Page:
On the back-end, the Cortex-X2 continues to focus on increasing MLP (memory level parallelism) by increasing the load-store windows and structure sizes by 33%. Arm here employs several structures and generally doesn’t go into detail about exactly which queues have been extended, but once we get our hands on X2 systems we’ll be likely be able to measure this. The L1 dTLB has grown from 40 entries to 48 entries, and as with every generation, Arm has also improved their prefetchers, increasing accuracies and coverage.

One prefetcher that surprised us in the Cortex-X1 and A78 earlier this year when we first tested new generation devices was a temporal prefetcher – the first of its kind that we’re aware of in the industry. This is able to latch onto arbitrary repeated memory patterns and recognize new iterations in memory accesses, being able to smartly prefetch the whole pattern up to a certain depth (we estimate a 32-64MB window). Arm states that this coverage is now further increased, as well as the accuracy – though again the details we’ll only able to see once we get our hands on silicon.

In terms of IPC improvements, this year’s figures are quoted to reach +16% in SPECint2006 at ISO frequency. The issue with this metric (and which applies to all of Arm’s figures today) is that Arm is comparing an 8MB L3 cache design to a 4MB L3 design, so I expect a larger chunk of that +16% figure to be due to the larger cache rather than the core IPC improvements themselves.

For their part, Arm is reiterating that they're expecting 8MB L3 designs for next year’s X2 SoCs – and thus this +16% figure is realistic and is what users should see in actual implementations. But with that said, we had the same discussion last year in regards to Arm expecting 8MB L3 caches for X1 SoCs, which didn't happen for either the Exynos 2100 nor the Snapdragon 888. So we'll just have to wait and see what cache sizes the flagship commercial SoCs end up going with.

In terms of the performance and power curve, the new X2 core extends itself ahead of the X1 curve in both metrics. The +16% performance figure in terms of the peak performance points, though it does come at a cost of higher power consumption.

Generally, this is a bit worrying in context of what we’re seeing in the market right now when it comes to process node choices from vendors. We’ve seen that Samsung’s 5LPE node used by Qualcomm and S.LSI in the Snapdragon 888 and Exynos 2100 has under-delivered in terms of performance and power efficiency, and I generally consider both big cores' power consumption to be at a higher bound limit when it comes to thermals. I expect Qualcomm to stick with Samsung foundry in the next generation, so I am admittedly pessimistic in regards to power improvements in whichever node the next flagship SoCs come in (be it 5LPP or 4LPP). It could well be plausible that we wouldn’t see the full +16% improvement in actual SoCs next year.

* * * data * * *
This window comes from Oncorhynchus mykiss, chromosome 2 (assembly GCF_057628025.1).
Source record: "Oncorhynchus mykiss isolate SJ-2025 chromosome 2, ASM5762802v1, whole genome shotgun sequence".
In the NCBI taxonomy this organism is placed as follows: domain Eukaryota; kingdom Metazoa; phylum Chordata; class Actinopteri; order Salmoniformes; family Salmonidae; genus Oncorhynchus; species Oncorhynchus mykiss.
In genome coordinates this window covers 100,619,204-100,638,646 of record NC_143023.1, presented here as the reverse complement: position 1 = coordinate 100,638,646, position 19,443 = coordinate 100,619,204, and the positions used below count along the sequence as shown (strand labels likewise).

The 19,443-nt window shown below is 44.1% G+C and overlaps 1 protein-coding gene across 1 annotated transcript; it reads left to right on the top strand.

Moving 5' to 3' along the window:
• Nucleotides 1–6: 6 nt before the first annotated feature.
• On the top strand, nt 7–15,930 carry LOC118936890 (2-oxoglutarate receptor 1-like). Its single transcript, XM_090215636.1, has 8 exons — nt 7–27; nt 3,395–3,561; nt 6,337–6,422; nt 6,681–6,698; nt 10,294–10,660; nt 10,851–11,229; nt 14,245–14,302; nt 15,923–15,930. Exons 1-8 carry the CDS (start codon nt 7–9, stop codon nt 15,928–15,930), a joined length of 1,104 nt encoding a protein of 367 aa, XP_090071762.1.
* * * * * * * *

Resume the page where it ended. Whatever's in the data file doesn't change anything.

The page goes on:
2022 Generation: Moving Towards Armv9 The Cortex-A710: More Performance with More Efficiency


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  • mode_13h - Wednesday, May 26, 2021 - link

    > Android needs to get their developers to stop using Java and use C/C++/Rust for their apps to eek out the max performance possible.

    No, I'm sure Google would rather they use Go.

    Also, unless you compile your C++ to web asm, it has the disadvantage of leaving out users on newer devices not supported by the NDK version where you built your app. Like RISC V, for instance. Interpreted languages and those that compile into a portable intermediate representation don't have this problem.

    > it's a long time nagging issue that I wish the Android community would solve.

    Your best hope is that Web Assembly takes over, then.
  • hlovatt - Thursday, May 27, 2021 - link

    > Android needs to get their developers to stop using Java and use C/C++/Rust for their apps to eek out the max performance possible.

    > Apple's App code base is generally C/C++, that's why they have the performance

    Apple code is mainly Objective-C and Swift (neither are particularly fast).


    These benchmarks are largely discredited because they include the start up time in the measurements, which unrealistically hampers virtual machines as used by Java. Its like opening your mailer, typing a couple of characters, and then shutting down your mailer, opening your mailer again, another couple of characters, repeat. Then saying you mailer is slow. Most apps are long running and counting the opening and closing down of the virtual machine for a small task doesn't give useful results.